Bernie Sanders Says Jeremy Corbyn is Feeling the Bern Ahead of U.K. Election

Bernie Sanders minimum wage
Senator Bernie Sanders speaks during a press conference on Capitol Hill to discuss legislation for a $15 minimum wage on May 25, 2017. Sanders has praised Jeremy Corbyn, the leader of the U.K. Labour Party, for his election campaign. Drew Angerer/Getty

Bernie Sanders has praised Jeremy Corbyn, the leader of the U.K.'s Labour Party, for going "to the grassroots" to transform his party ahead of a British general election on June 8.

The Vermont senator, who was speaking Thursday at a festival in Brighton, southeast England, added that he had been "very impressed" by Corbyn's campaign but declined to give an official endorsement.

"I don't think Jeremy Corbyn needs my advice," said Sanders, The Guardian reported. "I think he is doing quite well. Nor do the people of the U.K. need my advice on who to vote for. I think they understand. But I have been very impressed by the campaign that he has been running and I wish him the very best."

After initial predictions pointed to an easy win for the Conservative party, led by British Prime Minister Theresa May, Labour has clawed itself back into the race. A June 1 poll by YouGov put the Conservative lead at 4 percentage points and predicted that May's party would lose their majority in the 650-seat British Parliament. Other pollsters have estimated a larger gap: Kantar Public published a poll Wednesday that claimed that the Conservative lead had increased to 10 percentage points.

Sanders said he saw "a real similarity" between Corbyn's campaign and his own bid for the Democratic nomination in the 2016 U.S. presidential election, which ultimately ended in defeat to Hillary Clinton.

Read more: Bernie Sanders is far more popular than Donald Trump in Europe, as well as the U.S.

The left-wing senator said he was particularly impressed by Corbyn's focus on class issues. "Too many people run away from the grotesque levels of income and wealth inequality that exist in the United States, the U.K. and all over the world," said Sanders. "We will never make the kind of changes we need unless we take on the levels of inequality that exist."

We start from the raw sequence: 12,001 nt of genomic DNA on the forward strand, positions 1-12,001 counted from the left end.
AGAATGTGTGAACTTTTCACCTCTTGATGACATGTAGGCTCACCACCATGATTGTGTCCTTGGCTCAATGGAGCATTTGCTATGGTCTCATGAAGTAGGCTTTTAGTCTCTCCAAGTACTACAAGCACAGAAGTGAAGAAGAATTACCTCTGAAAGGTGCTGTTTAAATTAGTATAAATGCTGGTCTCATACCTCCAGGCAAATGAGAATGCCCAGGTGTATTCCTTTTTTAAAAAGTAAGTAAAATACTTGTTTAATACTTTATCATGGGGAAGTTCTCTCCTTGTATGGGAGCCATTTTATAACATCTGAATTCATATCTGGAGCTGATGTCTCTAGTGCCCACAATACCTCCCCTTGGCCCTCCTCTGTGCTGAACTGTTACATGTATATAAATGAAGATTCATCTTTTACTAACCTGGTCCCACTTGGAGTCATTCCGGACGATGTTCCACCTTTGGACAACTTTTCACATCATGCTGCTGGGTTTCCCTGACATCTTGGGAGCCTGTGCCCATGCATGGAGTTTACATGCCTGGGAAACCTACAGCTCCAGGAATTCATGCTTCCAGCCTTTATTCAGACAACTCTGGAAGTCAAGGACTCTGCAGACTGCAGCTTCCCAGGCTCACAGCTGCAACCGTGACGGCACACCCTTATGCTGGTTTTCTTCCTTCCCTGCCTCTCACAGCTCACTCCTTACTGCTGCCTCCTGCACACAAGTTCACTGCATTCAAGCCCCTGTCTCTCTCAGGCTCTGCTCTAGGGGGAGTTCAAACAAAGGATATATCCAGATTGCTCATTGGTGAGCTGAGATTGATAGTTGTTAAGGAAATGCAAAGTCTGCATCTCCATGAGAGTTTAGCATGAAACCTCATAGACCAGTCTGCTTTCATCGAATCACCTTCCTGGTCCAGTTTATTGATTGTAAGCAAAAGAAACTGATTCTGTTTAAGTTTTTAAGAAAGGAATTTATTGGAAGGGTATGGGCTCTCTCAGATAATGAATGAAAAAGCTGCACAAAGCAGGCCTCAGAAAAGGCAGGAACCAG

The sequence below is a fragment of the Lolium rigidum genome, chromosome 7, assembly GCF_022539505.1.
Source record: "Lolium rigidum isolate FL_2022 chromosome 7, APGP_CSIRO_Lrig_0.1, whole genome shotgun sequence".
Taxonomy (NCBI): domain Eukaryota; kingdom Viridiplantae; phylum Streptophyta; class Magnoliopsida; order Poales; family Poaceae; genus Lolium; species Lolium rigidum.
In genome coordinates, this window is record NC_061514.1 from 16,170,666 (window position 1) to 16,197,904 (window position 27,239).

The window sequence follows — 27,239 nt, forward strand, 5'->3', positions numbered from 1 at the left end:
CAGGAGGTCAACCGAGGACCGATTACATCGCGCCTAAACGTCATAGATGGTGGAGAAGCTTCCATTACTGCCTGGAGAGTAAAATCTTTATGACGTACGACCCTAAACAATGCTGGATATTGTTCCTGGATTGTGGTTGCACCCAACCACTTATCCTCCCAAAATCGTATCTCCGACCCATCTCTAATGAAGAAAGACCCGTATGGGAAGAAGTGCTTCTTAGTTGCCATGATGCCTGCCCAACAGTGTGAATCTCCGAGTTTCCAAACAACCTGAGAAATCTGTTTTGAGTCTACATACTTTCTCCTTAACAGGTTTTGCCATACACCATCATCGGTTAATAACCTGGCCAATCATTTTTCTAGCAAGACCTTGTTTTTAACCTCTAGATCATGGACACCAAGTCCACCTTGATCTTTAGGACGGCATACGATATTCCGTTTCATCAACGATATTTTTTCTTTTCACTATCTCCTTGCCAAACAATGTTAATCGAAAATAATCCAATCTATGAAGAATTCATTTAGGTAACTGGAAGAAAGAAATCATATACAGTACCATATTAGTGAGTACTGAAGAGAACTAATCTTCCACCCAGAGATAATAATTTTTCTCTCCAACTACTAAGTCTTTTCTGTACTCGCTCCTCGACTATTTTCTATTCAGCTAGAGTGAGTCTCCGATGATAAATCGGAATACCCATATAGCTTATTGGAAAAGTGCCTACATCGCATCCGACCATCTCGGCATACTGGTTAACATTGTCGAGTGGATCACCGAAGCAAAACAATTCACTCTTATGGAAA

Sanders is currently undertaking a three-day speaking tour in the U.K. He also spoke in Berlin Wednesday, where he received a warm welcome and slammed Trump for his recent criticisms of Germany.

While he sought to avoid U.K. policy issues, Sanders did say on Thursday that he recognized a similarity between the election of Trump and the U.K.'s decision to vote to leave the European Union.

"What I think Brexit was about was a lot of people who felt left behind by the global economy and their voices and their pain was not being heard," said Sanders. He pointed out that the Democratic party had failed to address this phenomenon in the U.S.

"Trump understood that reality and spoke to that reality. Unfortunately, he lied, but that reality exists. It wasn't so much that he won the election; it was that the Democrats lost the election," said Sanders.

The Democrat is speaking at a sold-out event in London on Friday and will travel to Dublin for a talk on Sunday.